UK party leaders are ‘preeminent’, but can also be ‘predominant’: Cameron and the Conservatives, 2005–2010
The power of the party leader, because it is such a moveable feast, is hard to measure, understand or theorise. This article, using Cameron’s leadership of the Conservative party in opposition as a case study, contends that the modern party leader (singular) can play by far the leading role within their party and parliamentary leadership (plural). Opposition party leaders have the potential to be powerful (that is they will be ‘preeminent’) because they (1) lead the ‘shadow government’; (2) have the right of proposal and veto over party policy and electoral strategy; (3) have a powerful private office which is able to lead and direct the party both within and without parliament; and (4) control the party’s ‘official’ news media operation, which can represent the leader’s policy preferences as the party’s policy preferences. But the preeminent leader will be considerably empowered (that is, they will become ‘predominant’) when they possess and make use of four personal power resources (and they will be disempowered if they do not): (1) having a reputation for being ‘leadership material’; (2) being associated with actual or anticipated political success; (3) being electorally popular; and (4) having a high standing in his or her parliamentary party. Under certain contextual circumstances the modern electoral professional, office-seeking UK party leader can be both preeminent and predominant. Even if they lack the entirely free hand to do whatever they want, such a party leader will ‘lead’, not simply ‘follow’ their party. The leadership style of Cameron, building upon that of Thatcher and Blair, was not his singular invention, but rather a reaction to and a trend-setter of far-reaching transformations wrought in the form of the UK political party.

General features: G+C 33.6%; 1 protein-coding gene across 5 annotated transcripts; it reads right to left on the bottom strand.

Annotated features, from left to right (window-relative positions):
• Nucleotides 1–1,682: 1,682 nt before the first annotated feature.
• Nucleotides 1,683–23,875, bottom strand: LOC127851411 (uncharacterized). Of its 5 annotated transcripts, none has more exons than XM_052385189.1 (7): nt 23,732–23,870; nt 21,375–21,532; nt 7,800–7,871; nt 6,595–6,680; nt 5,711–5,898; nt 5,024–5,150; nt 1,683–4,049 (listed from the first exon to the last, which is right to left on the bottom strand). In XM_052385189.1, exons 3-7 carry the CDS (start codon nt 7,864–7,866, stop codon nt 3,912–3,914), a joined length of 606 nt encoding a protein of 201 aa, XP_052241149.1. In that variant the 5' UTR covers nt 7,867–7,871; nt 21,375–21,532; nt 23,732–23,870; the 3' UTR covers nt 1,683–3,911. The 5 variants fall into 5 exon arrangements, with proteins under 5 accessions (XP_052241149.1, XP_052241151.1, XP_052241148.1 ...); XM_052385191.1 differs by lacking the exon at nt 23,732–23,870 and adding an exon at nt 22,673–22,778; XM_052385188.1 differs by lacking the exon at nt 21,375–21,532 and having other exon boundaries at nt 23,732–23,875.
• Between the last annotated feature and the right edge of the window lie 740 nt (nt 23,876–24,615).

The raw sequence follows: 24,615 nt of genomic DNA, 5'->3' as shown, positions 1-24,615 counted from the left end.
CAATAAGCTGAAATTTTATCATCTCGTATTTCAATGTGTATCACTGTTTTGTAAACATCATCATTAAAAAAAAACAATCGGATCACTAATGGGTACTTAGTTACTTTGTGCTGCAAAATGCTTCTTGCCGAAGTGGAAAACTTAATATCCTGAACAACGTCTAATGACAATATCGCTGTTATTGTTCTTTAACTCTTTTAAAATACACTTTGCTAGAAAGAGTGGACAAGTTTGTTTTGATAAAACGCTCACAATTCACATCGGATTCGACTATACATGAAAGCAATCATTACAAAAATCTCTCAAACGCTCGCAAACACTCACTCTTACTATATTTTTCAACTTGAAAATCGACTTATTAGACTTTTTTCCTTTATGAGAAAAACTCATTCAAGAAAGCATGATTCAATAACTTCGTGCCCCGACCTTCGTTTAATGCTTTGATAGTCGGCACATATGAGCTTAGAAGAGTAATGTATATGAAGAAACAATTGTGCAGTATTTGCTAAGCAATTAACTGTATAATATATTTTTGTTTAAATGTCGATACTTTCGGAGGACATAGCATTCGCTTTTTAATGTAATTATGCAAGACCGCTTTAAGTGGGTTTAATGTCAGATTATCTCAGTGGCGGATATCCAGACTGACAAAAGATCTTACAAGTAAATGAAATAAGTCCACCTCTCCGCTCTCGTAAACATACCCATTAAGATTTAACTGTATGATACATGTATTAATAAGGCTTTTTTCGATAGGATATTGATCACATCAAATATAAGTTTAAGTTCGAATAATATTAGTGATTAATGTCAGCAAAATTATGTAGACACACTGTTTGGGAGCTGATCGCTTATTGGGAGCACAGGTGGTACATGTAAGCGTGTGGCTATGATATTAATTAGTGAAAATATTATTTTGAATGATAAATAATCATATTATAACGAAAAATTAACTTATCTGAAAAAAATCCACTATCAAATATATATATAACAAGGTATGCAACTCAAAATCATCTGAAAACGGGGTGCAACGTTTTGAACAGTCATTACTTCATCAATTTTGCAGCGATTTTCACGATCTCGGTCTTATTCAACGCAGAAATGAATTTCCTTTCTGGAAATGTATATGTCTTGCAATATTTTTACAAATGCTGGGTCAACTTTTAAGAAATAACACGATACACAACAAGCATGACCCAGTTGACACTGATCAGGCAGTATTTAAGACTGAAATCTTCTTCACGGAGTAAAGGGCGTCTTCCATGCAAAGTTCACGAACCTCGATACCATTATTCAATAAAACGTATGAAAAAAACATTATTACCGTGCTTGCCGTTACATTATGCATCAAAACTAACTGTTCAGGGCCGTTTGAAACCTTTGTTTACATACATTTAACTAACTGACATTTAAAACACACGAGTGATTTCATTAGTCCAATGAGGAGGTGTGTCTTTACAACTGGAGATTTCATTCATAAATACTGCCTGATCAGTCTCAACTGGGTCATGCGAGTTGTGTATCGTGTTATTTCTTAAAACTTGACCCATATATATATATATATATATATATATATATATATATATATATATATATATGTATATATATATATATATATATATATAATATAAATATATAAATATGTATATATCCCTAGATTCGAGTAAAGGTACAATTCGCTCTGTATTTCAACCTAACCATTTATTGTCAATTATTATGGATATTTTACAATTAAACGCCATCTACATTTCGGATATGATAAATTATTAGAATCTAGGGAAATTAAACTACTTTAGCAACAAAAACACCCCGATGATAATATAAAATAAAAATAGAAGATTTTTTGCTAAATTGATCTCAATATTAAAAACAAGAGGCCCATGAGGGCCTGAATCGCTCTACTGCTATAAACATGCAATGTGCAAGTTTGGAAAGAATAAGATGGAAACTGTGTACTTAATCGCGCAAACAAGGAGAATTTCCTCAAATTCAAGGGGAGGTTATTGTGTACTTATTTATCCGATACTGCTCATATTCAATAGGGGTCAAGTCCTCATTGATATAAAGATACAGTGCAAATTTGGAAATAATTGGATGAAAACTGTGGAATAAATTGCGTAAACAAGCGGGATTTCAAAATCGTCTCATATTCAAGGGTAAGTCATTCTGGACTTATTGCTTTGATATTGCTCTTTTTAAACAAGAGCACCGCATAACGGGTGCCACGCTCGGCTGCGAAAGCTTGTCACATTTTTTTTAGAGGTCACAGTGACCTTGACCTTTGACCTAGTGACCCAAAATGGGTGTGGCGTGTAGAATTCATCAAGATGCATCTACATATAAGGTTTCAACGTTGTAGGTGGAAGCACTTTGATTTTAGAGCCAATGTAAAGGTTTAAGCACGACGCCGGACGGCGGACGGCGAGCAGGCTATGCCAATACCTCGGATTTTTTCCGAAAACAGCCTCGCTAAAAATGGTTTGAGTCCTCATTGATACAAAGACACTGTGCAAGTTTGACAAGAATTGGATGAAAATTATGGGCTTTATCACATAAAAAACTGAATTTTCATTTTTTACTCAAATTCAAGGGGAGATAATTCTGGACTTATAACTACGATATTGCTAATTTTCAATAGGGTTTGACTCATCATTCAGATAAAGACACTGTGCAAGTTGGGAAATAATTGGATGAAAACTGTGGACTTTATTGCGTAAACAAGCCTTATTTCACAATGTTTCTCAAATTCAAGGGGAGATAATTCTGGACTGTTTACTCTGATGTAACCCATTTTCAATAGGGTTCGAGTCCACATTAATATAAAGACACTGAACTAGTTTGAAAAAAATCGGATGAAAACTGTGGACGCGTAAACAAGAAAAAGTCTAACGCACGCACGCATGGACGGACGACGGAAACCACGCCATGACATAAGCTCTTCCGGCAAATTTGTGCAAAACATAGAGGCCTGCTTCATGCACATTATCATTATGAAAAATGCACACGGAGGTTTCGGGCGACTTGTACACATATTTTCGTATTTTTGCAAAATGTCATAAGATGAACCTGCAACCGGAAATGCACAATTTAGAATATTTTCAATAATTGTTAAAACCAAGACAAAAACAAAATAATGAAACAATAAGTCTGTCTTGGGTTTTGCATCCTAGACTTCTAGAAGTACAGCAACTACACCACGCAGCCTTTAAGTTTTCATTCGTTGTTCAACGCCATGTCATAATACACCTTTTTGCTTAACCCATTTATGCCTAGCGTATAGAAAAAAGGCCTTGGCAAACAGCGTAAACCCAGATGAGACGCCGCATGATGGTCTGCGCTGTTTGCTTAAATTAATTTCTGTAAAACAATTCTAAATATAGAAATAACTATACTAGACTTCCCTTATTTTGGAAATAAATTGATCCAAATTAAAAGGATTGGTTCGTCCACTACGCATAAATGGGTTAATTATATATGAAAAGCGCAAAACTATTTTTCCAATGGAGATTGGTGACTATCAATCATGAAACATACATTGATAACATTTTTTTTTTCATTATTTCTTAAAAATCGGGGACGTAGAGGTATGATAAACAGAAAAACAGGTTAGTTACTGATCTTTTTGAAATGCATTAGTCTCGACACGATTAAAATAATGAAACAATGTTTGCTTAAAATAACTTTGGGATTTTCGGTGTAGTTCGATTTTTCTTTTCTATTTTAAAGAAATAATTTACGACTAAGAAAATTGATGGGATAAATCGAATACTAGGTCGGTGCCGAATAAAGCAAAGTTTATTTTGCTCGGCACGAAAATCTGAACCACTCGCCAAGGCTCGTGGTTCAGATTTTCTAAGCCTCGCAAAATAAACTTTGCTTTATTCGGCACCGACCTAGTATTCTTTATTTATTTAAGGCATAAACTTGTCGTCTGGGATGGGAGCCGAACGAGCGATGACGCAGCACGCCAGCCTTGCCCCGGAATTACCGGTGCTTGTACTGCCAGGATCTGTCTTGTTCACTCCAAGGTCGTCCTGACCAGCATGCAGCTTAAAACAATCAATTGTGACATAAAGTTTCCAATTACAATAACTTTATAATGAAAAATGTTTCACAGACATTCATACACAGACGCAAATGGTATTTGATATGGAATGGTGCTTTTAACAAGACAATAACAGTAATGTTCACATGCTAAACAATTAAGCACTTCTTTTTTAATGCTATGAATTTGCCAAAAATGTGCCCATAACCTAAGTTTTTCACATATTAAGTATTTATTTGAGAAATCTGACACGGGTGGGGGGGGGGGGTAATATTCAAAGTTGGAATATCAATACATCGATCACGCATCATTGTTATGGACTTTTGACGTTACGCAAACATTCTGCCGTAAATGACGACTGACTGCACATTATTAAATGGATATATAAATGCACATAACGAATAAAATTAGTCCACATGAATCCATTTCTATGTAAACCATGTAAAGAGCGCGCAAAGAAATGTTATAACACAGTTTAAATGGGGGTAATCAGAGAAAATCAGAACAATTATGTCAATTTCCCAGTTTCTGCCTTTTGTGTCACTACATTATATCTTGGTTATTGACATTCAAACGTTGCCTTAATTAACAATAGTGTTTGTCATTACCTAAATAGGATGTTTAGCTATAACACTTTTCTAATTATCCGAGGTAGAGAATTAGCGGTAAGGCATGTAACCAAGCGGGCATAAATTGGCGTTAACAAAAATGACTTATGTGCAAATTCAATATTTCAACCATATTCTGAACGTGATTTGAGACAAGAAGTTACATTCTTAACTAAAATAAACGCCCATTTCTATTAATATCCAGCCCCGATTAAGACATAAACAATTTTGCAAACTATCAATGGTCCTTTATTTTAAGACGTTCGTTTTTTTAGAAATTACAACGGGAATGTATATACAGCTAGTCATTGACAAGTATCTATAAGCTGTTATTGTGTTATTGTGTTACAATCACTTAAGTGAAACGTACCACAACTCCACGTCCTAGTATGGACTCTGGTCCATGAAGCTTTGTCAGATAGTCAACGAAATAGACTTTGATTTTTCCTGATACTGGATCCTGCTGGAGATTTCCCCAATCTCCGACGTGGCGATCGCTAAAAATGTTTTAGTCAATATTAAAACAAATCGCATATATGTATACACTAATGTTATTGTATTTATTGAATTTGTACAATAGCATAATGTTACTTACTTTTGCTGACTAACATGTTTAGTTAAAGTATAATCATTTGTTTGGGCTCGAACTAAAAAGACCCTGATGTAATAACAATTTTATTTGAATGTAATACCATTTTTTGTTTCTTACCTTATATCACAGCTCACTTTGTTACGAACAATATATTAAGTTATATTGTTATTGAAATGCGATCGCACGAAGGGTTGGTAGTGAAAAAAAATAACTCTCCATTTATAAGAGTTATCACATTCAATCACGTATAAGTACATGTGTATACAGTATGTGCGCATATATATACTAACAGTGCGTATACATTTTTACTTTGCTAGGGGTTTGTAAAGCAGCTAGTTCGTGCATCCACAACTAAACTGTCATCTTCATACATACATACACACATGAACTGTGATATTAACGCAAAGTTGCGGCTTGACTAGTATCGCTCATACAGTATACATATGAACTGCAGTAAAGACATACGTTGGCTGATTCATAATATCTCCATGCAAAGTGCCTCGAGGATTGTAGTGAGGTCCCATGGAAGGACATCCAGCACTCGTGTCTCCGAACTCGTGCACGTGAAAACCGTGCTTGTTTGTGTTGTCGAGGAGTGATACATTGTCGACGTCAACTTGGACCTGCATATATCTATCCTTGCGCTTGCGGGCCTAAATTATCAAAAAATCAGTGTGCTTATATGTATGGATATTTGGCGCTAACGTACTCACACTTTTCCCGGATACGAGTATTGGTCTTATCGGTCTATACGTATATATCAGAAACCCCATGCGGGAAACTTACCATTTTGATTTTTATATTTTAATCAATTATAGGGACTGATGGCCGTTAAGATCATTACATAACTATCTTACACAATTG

KeywordsBritish politics political parties party leadership
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